Ok. So maybe that wasn’t short or to the point.


Damnit Eeyore, Part 2

When last I left off in Part 1, I had had the vet out due to swelling and sensitivity in Eeyore’s left loin. She had prescribed Equinox and was a little iffy on what was causing the issue but planned to come back out to recheck after completion.

Eeyore was a good boy about his meds and ate the pills whole in his food. I was unconcerned about the follow up as the weird area of swelling was gone, he was feeling amazing and we had the best jump school of my life.

This day. I’ll never forget this day.

So when she came out yesterday I didn’t think much of the follow up. Heck, I had ridden a short w/t/c flat ride in the arena Monday night and while he was behind my leg and a bit fussy he was fine and willing enough.

Until the hubby told me over lunch that she called to let him know Eeyore was grade 3 massively lame on the left front. WTF? All I had wanted was a darn chiro adjustment!

I finally got to talk to her this morning though I had patients waiting so I didn’t get as into the weeds as I would have liked. Apparently she was extremely pleased with the left loin stating that it was 100% amazing just as I had thought.

Contemplating life after an easy ground work session

She had wanted to be very thorough though so she had her assistant walk and trot him straight on the grass and on pavement (my driveway) and saw no issues. She then had her lunge him and bam! Grade 3 lame front left on a circle going left. Going right? Fine. She decided to look more into it and did flexions. If anyone is counting, this is now his third set of flexions in a year.

As expected, he was fine. Not a single hint of anything wrong. As happened the last two times he was flexed. The boy flexes nicely. Hoof testers were negative. She asked if we want xrays. No. No I don’t. I’ve had him xrayed. Twice. Everything inside is fine. Just like last year only this time it was the front left instead of the front right. Thankfully. If it was his front right all over again I’d shoot him myself. Just kidding. Sorta.

A gung ho very much not lame horse

We talked a while and the end analysis from her is that he has crap conformation, the left leg twists at an ungodly angle and well sometimes that is going to show up as a lameness when he is on a circle and the leg is torqued. She does not think this is at all soft tissue related and sees no reason I can’t do low level eventing/jumping for years to come.

Her biggest suggestion was to change his shoes a bit and uh….get him a muzzle to match Gem as he could stand to lose 100lbs and being fit will only help his longevity with regards to his legs. He will HATE it. Gem is pretty darn good about it and has figured out she can still graze and drink just fine and has already lost some weight. Eeyore. Well. This won’t end well but I’ll be ordering one for him today. Plus we are amping up his riding so that can only help.

Is he still good for what I want? Yup. Not perfect but I knew that when I chose him. I want to do low level eventing. Maybe get to BN. A few shows a year. Two lessons a month. Some hunter paces. A lot of back yard flat work. All things he should be able to do for many years to come. She said there really are no limits at the moment and since he is anything but stoic he will let me know when something isn’t right.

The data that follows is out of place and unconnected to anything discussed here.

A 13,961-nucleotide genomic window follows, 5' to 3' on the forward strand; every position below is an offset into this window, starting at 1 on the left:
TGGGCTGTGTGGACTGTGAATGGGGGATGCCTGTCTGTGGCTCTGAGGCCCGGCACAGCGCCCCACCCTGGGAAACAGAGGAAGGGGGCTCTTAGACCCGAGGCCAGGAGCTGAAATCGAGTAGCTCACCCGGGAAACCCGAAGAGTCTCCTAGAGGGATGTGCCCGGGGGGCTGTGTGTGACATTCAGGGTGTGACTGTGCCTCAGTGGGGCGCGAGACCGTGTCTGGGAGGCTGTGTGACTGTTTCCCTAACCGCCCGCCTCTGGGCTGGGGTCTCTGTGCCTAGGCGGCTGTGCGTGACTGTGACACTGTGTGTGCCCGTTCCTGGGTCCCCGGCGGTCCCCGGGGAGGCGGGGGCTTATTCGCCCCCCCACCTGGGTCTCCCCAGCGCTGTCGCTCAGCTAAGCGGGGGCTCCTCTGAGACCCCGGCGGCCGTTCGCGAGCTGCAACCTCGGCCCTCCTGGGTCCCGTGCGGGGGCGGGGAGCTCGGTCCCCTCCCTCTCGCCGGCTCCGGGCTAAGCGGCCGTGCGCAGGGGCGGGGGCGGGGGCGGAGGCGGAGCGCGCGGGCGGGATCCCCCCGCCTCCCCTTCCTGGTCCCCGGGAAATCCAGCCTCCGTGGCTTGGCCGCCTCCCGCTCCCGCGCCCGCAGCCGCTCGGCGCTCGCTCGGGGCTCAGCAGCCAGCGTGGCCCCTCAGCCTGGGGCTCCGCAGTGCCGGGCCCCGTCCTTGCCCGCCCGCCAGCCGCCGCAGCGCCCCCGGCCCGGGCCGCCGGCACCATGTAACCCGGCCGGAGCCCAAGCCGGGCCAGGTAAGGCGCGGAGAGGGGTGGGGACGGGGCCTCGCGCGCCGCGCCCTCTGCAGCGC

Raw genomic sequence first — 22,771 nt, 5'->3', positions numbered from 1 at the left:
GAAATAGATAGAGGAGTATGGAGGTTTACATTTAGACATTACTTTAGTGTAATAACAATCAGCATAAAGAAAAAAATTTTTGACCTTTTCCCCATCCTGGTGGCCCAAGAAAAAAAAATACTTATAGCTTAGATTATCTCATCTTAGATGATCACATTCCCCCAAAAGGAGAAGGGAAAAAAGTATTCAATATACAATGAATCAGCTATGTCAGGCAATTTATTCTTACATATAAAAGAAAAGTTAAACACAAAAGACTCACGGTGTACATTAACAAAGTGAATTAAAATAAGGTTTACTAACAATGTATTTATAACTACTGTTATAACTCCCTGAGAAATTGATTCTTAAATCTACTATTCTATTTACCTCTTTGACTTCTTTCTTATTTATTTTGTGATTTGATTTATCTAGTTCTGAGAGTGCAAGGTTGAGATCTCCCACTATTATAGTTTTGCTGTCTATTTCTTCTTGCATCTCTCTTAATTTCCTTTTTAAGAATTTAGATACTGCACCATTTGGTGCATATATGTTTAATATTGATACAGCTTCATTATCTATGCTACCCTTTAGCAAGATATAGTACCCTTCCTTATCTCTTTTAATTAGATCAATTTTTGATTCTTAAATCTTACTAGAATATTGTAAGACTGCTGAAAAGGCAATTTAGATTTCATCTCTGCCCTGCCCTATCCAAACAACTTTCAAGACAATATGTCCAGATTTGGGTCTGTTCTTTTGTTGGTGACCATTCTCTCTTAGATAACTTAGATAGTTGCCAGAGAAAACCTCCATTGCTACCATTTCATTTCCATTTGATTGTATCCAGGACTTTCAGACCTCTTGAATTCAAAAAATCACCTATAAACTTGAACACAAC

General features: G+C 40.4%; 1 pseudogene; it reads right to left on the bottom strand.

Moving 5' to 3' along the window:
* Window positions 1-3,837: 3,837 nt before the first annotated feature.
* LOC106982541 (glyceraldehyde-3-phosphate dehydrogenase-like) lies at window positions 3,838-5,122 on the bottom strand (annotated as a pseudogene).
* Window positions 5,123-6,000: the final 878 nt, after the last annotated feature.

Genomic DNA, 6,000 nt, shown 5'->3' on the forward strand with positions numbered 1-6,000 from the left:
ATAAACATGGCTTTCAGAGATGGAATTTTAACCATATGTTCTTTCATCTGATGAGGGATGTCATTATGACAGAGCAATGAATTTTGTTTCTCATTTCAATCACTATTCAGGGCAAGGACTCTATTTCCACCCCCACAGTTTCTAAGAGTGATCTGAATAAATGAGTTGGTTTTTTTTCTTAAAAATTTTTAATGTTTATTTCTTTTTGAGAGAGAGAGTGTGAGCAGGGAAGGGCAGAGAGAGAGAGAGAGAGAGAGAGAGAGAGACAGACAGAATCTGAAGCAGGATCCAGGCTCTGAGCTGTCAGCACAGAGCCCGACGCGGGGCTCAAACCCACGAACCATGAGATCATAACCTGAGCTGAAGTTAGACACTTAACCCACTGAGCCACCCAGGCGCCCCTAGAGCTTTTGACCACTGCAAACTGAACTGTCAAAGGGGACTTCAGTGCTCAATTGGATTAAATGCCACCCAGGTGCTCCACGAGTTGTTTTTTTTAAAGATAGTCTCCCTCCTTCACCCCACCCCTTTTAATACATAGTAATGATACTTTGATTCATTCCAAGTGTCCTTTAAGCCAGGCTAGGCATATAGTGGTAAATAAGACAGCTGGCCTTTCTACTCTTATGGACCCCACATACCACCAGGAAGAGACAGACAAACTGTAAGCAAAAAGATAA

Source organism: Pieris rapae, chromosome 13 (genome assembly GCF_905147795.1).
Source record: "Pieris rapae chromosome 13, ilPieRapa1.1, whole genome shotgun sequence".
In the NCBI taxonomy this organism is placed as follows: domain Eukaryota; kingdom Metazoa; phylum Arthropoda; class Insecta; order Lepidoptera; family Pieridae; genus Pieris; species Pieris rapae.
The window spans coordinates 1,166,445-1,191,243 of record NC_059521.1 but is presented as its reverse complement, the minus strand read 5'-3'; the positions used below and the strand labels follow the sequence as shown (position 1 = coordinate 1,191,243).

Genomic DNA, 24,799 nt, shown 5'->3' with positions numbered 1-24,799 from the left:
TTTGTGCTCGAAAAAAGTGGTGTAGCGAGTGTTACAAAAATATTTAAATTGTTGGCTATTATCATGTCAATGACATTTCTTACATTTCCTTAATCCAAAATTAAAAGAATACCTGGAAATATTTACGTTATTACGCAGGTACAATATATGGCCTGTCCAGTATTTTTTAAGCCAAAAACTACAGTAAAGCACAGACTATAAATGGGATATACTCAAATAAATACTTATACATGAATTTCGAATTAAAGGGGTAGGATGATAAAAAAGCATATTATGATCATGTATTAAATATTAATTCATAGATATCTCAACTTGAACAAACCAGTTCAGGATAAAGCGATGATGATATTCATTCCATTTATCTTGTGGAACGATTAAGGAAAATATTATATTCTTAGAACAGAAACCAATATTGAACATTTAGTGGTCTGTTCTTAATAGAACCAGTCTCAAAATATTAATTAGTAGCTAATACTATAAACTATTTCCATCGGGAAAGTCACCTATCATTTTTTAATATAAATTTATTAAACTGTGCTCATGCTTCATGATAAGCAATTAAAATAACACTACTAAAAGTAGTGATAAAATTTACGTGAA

Never going to stop using this picture

At the moment we are moving ahead as normal. Any dreams of potential endurance have been shattered because there is no way he will pass the vetting but that is ok. I wasn’t set on that and thought maybe a 25 at Biltmore next year but oh well. She gave the green light to keep riding and keep jumping. If I ever get the lady bits to go higher, I may need to relook into things but for now it’s full steam ahead on my slightly wonky, little bit goofy gelding.


Little Nuances

Wednesday night wasn’t all about major breakthroughs. Trainer AB has a sneaky way of throwing in little tiny details that make major changes in the way I ride and I don’t want to lose sight of those in the bigger picture of the lesson as a whole.

One of the earliest and biggest changes happened during the brief warm up. She is always saying to Own The Outside of him which is super important as he likes to bulge in forever and always. However, I can be quite literal when taking instruction so this led to me uh…nearly running into the fence in my turns.

Stills from he lesson that really have nothing to do with this but I love them anyway. Here I am looking towards Trainer AB and Eeyore is looking at Dusty. Is anyone looking where we are going??

Trainer AB easily corrected this with one of her patented (by me anyway) little gems. She told me that while I do need to own his outside, I do actually need to use my inside rein to direct him, but when I would abandon my outside and use the inside, he would predictably bulge inward and I’d feel unbalanced and like I was motorcycling around.

So she told me to a) start my turn way earlier, b) use the inside rein as a turn aide through the first half of the turn only and finally c) go back to my outside rein half way through the turn to rebalance and complete it.

And wouldn’t you know it but we had the most balanced corners I’ve ever gotten. It was a fun little tool to play around with as we went around and made a huge difference in his ability to maintain pace and balance through the corners.

Just a cantering fool these days. I do’t recall ever spending so much time cantering before. I love it!